Some woke ideological positions are so extreme that they directly contradict core tenets of liberalism, including free speech and due process. At its outer edges, moreover, wokeism closely tracks policy prescriptions associated with reactionary 20th-century social conservatives. In schools, government agencies, and woke corporations, it has become increasingly common to celebrate racial segregation as a means to create “affinity groups.” Some woke ideologues and diversity consultants also claim that qualities associated with professional life, such as punctuality, attention to detail, and a commitment to merit, betray the influence of a nefarious force called “whiteness”—thereby channeling the racist idea that non-white individuals cannot meet baseline standards of intellect and behavior.
Woke manifestos and policy documents typically embed slogans that cast entire swathes of the western world as “oppressive” (or even intrinsically genocidal), and which call upon followers to engage in gestures of righteous “anti-capitalist” rebellion. Canada, in particular, is routinely denounced as a “white supremacist” state whose very existence must be “disrupted.”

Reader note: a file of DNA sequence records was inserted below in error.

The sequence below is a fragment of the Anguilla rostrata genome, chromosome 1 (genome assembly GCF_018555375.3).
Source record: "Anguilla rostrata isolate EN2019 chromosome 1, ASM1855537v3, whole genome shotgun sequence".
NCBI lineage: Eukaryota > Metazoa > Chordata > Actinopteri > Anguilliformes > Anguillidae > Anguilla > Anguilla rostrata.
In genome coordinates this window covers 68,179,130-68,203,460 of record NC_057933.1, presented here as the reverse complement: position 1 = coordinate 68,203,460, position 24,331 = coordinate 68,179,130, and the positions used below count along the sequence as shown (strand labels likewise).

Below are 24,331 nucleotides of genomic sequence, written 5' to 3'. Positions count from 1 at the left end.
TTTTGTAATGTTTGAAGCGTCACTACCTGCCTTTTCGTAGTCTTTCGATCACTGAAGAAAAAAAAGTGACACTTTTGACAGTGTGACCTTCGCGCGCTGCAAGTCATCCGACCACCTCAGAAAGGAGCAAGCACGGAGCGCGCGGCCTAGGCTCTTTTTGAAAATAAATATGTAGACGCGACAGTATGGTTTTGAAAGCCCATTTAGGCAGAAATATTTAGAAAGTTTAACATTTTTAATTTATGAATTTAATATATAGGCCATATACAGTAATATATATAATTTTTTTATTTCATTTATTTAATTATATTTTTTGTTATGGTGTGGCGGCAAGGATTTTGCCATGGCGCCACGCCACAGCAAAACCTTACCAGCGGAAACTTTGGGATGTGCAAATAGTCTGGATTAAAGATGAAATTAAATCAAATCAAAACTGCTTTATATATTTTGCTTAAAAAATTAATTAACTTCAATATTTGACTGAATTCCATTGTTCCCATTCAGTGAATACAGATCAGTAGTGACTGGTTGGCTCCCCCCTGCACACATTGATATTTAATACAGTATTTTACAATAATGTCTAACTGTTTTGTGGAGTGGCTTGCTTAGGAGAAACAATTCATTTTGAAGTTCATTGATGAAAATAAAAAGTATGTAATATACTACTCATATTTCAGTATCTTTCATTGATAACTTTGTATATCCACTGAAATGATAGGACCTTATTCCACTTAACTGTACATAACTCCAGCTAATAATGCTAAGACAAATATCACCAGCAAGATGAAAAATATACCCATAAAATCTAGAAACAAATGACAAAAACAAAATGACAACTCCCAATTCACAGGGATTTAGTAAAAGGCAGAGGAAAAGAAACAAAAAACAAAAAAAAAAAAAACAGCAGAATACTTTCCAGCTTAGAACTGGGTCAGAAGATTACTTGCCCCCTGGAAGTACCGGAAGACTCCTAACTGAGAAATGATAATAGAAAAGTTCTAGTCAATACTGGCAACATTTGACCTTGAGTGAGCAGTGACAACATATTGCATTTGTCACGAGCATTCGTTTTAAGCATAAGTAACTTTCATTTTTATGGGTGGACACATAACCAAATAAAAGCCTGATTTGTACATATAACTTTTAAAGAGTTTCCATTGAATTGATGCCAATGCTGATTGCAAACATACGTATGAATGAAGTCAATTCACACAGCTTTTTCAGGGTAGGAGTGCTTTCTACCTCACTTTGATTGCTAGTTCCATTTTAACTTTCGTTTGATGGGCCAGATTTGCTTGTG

Unlike traditional forms of leftish thought, which have been aimed in large part at assisting working-class individuals, wokeism exhibits an unconcealed hostility toward underprivileged members of society who have not internalized faddish ideas about race and gender. Woke ideas are communicated using academic jargon densely cluttered with newly conceived acronyms such as 2SLGBTQQIA+, AMAB, and BIPOC. As with many cultish movements, the unintelligible nature of this idiom is treated as a feature not a bug, since mastery of such terms permits an acolyte to signal his or her elect status within a woke organization or clique.